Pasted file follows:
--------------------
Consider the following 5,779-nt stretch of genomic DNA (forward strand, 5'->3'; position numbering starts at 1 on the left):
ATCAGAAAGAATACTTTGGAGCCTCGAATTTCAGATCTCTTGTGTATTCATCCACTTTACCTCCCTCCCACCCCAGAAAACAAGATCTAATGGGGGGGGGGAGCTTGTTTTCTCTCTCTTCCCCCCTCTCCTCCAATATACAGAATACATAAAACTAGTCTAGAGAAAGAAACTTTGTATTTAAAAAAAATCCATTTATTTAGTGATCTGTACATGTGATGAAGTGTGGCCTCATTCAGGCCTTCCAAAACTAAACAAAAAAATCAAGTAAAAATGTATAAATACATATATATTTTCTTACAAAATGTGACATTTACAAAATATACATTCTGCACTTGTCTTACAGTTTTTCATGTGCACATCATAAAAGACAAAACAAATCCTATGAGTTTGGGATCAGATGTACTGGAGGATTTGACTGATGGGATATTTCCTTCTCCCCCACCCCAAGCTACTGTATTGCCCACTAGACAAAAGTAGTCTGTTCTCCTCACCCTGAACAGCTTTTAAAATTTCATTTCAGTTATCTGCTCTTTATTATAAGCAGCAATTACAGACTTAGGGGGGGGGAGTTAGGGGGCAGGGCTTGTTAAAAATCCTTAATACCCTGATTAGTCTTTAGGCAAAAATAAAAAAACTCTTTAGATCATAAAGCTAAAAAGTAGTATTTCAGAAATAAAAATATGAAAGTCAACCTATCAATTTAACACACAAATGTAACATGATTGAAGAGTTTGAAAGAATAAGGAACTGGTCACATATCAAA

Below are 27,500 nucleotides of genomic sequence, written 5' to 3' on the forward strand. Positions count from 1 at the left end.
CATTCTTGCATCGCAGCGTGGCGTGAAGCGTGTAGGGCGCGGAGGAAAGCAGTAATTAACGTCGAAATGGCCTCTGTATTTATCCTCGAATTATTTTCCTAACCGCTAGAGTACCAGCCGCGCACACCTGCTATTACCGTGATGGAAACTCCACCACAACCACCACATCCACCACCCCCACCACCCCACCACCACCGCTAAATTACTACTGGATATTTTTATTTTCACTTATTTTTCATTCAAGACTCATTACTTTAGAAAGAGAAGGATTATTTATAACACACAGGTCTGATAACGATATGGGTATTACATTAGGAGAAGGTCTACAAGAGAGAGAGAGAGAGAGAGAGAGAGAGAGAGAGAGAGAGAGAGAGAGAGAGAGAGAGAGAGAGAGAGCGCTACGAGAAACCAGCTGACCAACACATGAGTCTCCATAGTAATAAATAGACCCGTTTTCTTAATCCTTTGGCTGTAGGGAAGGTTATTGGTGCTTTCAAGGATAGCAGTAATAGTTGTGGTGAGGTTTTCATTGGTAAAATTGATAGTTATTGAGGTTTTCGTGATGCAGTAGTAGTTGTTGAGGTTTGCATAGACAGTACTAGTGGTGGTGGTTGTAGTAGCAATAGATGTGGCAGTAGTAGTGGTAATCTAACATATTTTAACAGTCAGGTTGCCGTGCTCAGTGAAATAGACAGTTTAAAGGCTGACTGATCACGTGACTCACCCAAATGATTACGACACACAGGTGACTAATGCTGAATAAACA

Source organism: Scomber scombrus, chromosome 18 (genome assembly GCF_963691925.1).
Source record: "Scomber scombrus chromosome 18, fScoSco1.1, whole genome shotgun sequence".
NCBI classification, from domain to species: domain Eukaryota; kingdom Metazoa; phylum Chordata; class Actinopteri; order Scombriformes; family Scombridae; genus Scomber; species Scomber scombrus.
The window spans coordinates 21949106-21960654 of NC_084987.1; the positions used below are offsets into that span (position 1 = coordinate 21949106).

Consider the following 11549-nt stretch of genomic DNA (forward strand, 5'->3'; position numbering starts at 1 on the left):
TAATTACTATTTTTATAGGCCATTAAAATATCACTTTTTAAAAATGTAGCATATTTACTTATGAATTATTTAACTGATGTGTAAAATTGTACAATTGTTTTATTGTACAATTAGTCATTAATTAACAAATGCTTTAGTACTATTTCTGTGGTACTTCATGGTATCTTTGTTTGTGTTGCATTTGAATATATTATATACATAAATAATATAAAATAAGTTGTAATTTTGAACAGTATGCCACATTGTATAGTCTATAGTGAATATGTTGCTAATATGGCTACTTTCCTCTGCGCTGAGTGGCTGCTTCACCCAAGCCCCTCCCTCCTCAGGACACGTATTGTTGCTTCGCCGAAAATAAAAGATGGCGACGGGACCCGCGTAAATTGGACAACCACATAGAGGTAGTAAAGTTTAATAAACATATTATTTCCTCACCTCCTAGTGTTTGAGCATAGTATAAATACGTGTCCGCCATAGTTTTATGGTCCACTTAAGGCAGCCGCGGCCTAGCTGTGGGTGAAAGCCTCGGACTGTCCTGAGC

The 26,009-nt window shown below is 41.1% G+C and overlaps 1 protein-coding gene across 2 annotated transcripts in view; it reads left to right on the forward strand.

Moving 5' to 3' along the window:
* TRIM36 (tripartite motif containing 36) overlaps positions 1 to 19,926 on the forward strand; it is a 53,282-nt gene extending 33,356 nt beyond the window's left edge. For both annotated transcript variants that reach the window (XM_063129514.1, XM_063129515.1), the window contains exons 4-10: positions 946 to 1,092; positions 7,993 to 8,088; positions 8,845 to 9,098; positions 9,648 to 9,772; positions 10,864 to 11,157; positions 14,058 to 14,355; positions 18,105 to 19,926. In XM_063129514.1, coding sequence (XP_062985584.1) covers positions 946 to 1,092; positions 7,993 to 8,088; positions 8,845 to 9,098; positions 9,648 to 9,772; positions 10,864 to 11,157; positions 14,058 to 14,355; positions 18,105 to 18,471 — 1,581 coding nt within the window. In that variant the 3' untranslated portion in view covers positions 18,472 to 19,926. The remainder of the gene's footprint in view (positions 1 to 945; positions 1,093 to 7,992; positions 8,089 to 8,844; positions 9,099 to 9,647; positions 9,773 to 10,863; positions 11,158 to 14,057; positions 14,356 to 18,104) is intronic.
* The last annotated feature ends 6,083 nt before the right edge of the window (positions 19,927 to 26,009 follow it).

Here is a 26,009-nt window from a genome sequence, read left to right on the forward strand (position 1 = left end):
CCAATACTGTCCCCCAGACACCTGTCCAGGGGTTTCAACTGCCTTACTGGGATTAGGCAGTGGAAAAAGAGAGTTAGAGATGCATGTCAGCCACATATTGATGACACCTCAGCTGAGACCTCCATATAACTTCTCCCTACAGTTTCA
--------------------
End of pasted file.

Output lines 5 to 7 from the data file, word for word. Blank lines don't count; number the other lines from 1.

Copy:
Source organism: Scomber scombrus, chromosome 18 (genome assembly GCF_963691925.1).
Source record: "Scomber scombrus chromosome 18, fScoSco1.1, whole genome shotgun sequence".
NCBI classification, from domain to species: domain Eukaryota; kingdom Metazoa; phylum Chordata; class Actinopteri; order Scombriformes; family Scombridae; genus Scomber; species Scomber scombrus.